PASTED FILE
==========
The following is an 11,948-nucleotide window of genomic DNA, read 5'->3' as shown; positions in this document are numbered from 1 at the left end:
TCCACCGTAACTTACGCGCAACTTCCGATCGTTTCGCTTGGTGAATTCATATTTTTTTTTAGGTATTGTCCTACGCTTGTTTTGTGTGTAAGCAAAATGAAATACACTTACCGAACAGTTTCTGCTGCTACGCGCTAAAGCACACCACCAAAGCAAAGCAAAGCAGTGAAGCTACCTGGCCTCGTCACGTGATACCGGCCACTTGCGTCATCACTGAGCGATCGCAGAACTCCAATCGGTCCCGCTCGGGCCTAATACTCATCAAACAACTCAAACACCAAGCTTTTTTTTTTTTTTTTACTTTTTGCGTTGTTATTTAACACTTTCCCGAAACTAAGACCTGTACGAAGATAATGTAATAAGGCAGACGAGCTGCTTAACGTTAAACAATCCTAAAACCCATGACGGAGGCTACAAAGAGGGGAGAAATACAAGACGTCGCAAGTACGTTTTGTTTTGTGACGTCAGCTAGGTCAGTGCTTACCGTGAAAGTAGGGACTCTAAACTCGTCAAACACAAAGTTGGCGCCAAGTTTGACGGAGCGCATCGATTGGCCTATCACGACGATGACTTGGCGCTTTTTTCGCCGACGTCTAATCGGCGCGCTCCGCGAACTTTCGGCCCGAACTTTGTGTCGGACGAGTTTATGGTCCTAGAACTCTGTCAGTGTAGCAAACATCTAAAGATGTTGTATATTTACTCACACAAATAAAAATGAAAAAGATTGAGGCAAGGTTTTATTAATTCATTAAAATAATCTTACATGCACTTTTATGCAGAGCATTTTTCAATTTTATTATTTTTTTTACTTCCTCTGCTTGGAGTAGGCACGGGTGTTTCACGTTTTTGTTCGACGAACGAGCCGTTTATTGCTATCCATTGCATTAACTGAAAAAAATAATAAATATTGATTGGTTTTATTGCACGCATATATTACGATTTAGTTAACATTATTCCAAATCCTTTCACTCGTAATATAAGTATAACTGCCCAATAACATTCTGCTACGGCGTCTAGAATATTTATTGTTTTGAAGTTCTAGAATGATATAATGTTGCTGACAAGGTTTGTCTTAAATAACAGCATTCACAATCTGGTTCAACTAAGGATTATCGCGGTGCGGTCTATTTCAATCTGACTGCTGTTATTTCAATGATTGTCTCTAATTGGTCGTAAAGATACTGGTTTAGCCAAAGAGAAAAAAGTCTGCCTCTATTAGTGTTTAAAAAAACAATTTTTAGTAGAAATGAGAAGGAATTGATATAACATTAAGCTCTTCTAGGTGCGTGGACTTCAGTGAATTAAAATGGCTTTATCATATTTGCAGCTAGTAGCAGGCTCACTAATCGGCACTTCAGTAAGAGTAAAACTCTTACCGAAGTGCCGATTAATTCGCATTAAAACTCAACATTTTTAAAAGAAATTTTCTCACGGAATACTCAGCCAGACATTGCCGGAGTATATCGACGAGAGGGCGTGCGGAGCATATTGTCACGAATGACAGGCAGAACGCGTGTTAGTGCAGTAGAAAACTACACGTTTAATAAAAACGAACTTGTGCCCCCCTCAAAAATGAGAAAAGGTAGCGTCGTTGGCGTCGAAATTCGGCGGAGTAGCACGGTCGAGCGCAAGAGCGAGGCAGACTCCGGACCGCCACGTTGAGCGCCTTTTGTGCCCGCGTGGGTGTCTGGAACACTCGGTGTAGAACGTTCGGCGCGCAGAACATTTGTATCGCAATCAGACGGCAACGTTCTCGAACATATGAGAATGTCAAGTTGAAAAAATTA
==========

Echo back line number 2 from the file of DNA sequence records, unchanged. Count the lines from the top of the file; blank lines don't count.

TCCACCGTAACTTACGCGCAACTTCCGATCGTTTCGCTTGGTGAATTCATATTTTTTTTTAGGTATTGTCCTACGCTTGTTTTGTGTGTAAGCAAAATGAAATACACTTACCGAACAGTTTCTGCTGCTACGCGCTAAAGCACACCACCAAAGCAAAGCAAAGCAGTGAAGCTACCTGGCCTCGTCACGTGATACCGGCCACTTGCGTCATCACTGAGCGATCGCAGAACTCCAATCGGTCCCGCTCGGGCCTAATACTCATCAAACAACTCAAACACCAAGCTTTTTTTTTTTTTTTTACTTTTTGCGTTGTTATTTAACACTTTCCCGAAACTAAGACCTGTACGAAGATAATGTAATAAGGCAGACGAGCTGCTTAACGTTAAACAATCCTAAAACCCATGACGGAGGCTACAAAGAGGGGAGAAATACAAGACGTCGCAAGTACGTTTTGTTTTGTGACGTCAGCTAGGTCAGTGCTTACCGTGAAAGTAGGGACTCTAAACTCGTCAAACACAAAGTTGGCGCCAAGTTTGACGGAGCGCATCGATTGGCCTATCACGACGATGACTTGGCGCTTTTTTCGCCGACGTCTAATCGGCGCGCTCCGCGAACTTTCGGCCCGAACTTTGTGTCGGACGAGTTTATGGTCCTAGAACTCTGTCAGTGTAGCAAACATCTAAAGATGTTGTATATTTACTCACACAAATAAAAATGAAAAAGATTGAGGCAAGGTTTTATTAATTCATTAAAATAATCTTACATGCACTTTTATGCAGAGCATTTTTCAATTTTATTATTTTTTTTACTTCCTCTGCTTGGAGTAGGCACGGGTGTTTCACGTTTTTGTTCGACGAACGAGCCGTTTATTGCTATCCATTGCATTAACTGAAAAAAATAATAAATATTGATTGGTTTTATTGCACGCATATATTACGATTTAGTTAACATTATTCCAAATCCTTTCACTCGTAATATAAGTATAACTGCCCAATAACATTCTGCTACGGCGTCTAGAATATTTATTGTTTTGAAGTTCTAGAATGATATAATGTTGCTGACAAGGTTTGTCTTAAATAACAGCATTCACAATCTGGTTCAACTAAGGATTATCGCGGTGCGGTCTATTTCAATCTGACTGCTGTTATTTCAATGATTGTCTCTAATTGGTCGTAAAGATACTGGTTTAGCCAAAGAGAAAAAAGTCTGCCTCTATTAGTGTTTAAAAAAACAATTTTTAGTAGAAATGAGAAGGAATTGATATAACATTAAGCTCTTCTAGGTGCGTGGACTTCAGTGAATTAAAATGGCTTTATCATATTTGCAGCTAGTAGCAGGCTCACTAATCGGCACTTCAGTAAGAGTAAAACTCTTACCGAAGTGCCGATTAATTCGCATTAAAACTCAACATTTTTAAAAGAAATTTTCTCACGGAATACTCAGCCAGACATTGCCGGAGTATATCGACGAGAGGGCGTGCGGAGCATATTGTCACGAATGACAGGCAGAACGCGTGTTAGTGCAGTAGAAAACTACACGTTTAATAAAAACGAACTTGTGCCCCCCTCAAAAATGAGAAAAGGTAGCGTCGTTGGCGTCGAAATTCGGCGGAGTAGCACGGTCGAGCGCAAGAGCGAGGCAGACTCCGGACCGCCACGTTGAGCGCCTTTTGTGCCCGCGTGGGTGTCTGGAACACTCGGTGTAGAACGTTCGGCGCGCAGAACATTTGTATCGCAATCAGACGGCAACGTTCTCGAACATATGAGAATGTCAAGTTGAAAAAATTA